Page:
He finds himself in gesture. A means of translation, of communication with others.

The first thing often noticed about the choreography of Olivier Wevers, Whim W’Him’s founder and artistic director, is how he uses hands. Very far from just an incidental appendage or extension of a line, hands in his work are expressive of emotion, and ideas.

“I emphasize tracing in space, using the air around,” he says. “It is a sense of precision, strength, heaviness that’s appealing to me. Using the air. Intention not decoration.”
Olivier combines and emends techniques and forms of modern dance, ballet and many other sources, from the Baroque to hip hop. He likes to move away from the sometimes formulaic or pre-determined tropes of ballet. Always—in rehearsal with the dancers, in conversation, an interview or a post-performance Q&A—he emphasizes intention, what is being meant by this gesture in this context at this exact moment.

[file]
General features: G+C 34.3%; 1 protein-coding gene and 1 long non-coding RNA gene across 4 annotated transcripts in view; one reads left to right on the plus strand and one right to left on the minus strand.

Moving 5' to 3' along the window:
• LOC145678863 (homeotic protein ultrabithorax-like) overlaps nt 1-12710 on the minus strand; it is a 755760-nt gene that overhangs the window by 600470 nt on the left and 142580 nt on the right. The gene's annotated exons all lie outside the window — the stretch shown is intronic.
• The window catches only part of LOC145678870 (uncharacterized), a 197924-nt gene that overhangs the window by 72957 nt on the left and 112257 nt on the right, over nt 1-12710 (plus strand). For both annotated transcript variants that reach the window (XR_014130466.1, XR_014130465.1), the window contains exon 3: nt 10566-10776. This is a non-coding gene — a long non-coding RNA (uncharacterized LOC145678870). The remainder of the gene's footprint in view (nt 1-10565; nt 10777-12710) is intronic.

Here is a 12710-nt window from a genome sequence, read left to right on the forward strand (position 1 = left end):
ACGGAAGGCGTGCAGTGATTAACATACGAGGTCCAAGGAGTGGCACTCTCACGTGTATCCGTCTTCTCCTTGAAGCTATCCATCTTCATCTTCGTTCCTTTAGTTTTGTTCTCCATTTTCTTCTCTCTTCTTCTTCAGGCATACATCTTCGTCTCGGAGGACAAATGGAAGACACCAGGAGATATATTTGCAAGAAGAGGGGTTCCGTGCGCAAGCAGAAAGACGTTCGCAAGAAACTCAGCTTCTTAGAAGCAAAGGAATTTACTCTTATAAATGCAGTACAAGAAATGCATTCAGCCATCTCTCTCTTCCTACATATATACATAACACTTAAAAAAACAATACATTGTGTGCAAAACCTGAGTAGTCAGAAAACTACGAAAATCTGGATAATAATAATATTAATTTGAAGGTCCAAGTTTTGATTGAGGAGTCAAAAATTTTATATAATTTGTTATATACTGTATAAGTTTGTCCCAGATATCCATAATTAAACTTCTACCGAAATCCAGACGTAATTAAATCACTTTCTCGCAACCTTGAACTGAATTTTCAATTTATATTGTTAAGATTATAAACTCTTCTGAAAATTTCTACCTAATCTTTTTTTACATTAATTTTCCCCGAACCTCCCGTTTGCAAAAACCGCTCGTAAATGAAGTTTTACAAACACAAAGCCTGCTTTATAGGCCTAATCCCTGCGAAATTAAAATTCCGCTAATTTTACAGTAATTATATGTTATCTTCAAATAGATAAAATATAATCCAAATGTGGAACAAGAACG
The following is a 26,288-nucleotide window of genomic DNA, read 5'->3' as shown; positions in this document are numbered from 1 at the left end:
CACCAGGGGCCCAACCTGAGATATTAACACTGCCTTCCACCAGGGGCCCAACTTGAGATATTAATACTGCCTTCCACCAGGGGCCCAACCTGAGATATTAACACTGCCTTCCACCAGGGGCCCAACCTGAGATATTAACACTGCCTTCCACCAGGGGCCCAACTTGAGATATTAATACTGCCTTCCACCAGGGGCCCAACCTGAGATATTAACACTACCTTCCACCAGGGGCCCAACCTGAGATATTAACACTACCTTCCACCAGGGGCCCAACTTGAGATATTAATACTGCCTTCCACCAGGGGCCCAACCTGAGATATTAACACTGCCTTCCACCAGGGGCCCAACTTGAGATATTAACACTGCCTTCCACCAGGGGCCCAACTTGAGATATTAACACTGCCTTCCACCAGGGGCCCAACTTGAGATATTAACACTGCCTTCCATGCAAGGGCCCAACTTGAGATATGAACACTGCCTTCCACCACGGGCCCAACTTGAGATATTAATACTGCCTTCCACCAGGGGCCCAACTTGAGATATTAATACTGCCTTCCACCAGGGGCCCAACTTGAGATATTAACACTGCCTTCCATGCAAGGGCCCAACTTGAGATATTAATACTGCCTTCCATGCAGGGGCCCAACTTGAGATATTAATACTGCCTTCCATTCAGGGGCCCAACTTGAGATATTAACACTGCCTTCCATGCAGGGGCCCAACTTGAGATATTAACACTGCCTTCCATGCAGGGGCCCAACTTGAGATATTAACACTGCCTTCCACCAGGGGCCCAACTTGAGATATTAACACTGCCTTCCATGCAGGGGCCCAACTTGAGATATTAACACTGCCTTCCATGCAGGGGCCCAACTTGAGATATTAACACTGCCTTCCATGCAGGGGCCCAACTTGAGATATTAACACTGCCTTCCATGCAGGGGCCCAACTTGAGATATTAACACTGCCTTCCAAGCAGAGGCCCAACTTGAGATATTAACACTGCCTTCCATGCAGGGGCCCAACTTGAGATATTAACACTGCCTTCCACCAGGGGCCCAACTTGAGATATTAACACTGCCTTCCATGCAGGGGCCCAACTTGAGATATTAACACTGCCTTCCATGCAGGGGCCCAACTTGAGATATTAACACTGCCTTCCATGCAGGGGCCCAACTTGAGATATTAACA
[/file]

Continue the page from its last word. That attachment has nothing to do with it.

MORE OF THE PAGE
“There is something very beautiful about a hand just hanging…

…or rigid…

…or showing structure.”

At times Olivier uses hands in a very naturalistic way, as a simple, inevitable-seeming manifestation of feeling.

At other times hands seem, in his work, to draw kinesthetic heiroglyphics in space, akin to mime—like skywriting in a language he is inventing in collaboration with his audience.

“Grabbing thoughts, the brain working…”

Olivier employs hands in rendering whimsical humor…

and serious drama…

And always he is aware of what is seen, striving for something visually new, distinctive, that will etch an image on our minds.

Although they heighten immeasurably the impact of a series of movements,
the impressions hands make and the nature of their contribution to a piece are remarkably hard to put into words. One can convey many things verbally about a dance company and its contributors, but it always feels like a bit of a fool’s errand to attempt to describe the dance itself. Nowhere is that truer than with regard to Olivier’s use of hands.
What I really wish I could do here is just to show you a few dozen images of his choreographed hands in all their multitudinous configurations (especially as photographed by Kim & Adam Bamberg and Molly Magee) and let you respond to them directly. Maybe we should put together a book of hands—and feet…

Next up: Olivier & the uses of feet